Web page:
• Unfortunately, flooding not only disrupts many people’s lives each year, but it frequently creates personal tragedies when people are swept away and drowned.



A sound understanding of the likelihood of occurrence of a flood hazard is a fundamental step in dealing with flood risk. Risk from flooding can be conceptualized into four stages as in Figure below:


To fully evaluate risk, the degree of exposure and the nature of exposed receptors and their potential
to sustain or resist damage also need to be considered.

.Flood forecasts for a natural drainage area or a city are usually obtained by analyzing the past occurrence of flooding events, determining their recurrence intervals, and then using this information to extrapolate to future probabilities.

This common approach is described below in simplified form for fluvial flooding. The probability of occurrence for pluvial, groundwater, flash, and semi-permanent floods is much more difficult to estimate, even if historical data is available. This is due to the fact that the causes of these types of floods are, as seen above, a combination of a meteorological event such  as heavy rainfall and other factors such as insufficient drainage capacity, mismanagement of key infrastructure and other human factors. In the case of coastal floods caused by seismic activities, predicting their probability is as difficult as predicting the occurrence of an earthquake. For coastal floods caused by storms or hurricanes, their probability of occurrence can, in principle, be computed using historical data or numerical simulations of key variables such as wind speed, sea level, river flow and rainfall.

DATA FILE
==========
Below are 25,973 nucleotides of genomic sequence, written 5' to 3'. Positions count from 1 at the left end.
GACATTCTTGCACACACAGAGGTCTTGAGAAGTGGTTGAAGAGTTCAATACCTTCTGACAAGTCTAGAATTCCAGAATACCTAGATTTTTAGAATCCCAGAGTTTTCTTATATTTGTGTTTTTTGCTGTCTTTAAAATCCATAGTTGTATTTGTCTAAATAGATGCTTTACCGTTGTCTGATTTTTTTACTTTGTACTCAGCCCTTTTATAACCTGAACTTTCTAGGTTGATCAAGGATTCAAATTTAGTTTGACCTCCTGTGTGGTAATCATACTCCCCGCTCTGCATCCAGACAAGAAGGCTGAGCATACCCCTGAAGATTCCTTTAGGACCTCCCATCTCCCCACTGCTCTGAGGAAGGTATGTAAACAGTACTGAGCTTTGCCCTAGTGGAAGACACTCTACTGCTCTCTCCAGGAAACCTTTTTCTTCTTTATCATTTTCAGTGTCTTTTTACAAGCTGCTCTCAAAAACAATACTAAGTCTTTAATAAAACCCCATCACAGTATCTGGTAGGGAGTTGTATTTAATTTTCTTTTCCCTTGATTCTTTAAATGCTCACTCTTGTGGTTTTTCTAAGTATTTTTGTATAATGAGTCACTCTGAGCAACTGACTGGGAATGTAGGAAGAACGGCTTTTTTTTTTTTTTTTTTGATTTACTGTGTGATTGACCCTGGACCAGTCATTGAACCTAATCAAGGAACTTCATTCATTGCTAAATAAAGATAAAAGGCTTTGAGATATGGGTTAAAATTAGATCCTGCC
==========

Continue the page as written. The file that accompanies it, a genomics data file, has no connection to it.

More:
The recurrence interval or return period is defined as the average time between events of a given magnitude assuming that different events are random. The recurrence interval or return period of floods of different heights varies from catchment to catchment, depending on various factors such as the climate of the region, the width of the floodplain and the size of the channel. In a dry climate the recurrence interval of a three meter height flood might be much longer than in a region that gets regular heavy rainfall. Therefore the recurrence interval is specific to a particular river catchment. Once the recurrence intervals are determined based on the historical record, some assumption about the flood frequency distribution has to be made in order to extrapolate or interpolate to events that have not been recorded historically. To achieve this, an assumption about the distribution of flood frequency has to be made. In this way the recurrence interval for any discharge (and not just those
present in the observational record) can be inferred.

For any discharge, or alternatively, any recurrence period, the probability of occurrence is the inverse of the return period p=1/T

The figure below shows the trend of flood events around the world since 1950.


Figure: Number of reported flood events between 1950 and 2011 (Source: EM-DAT/CRED, v. 12.07)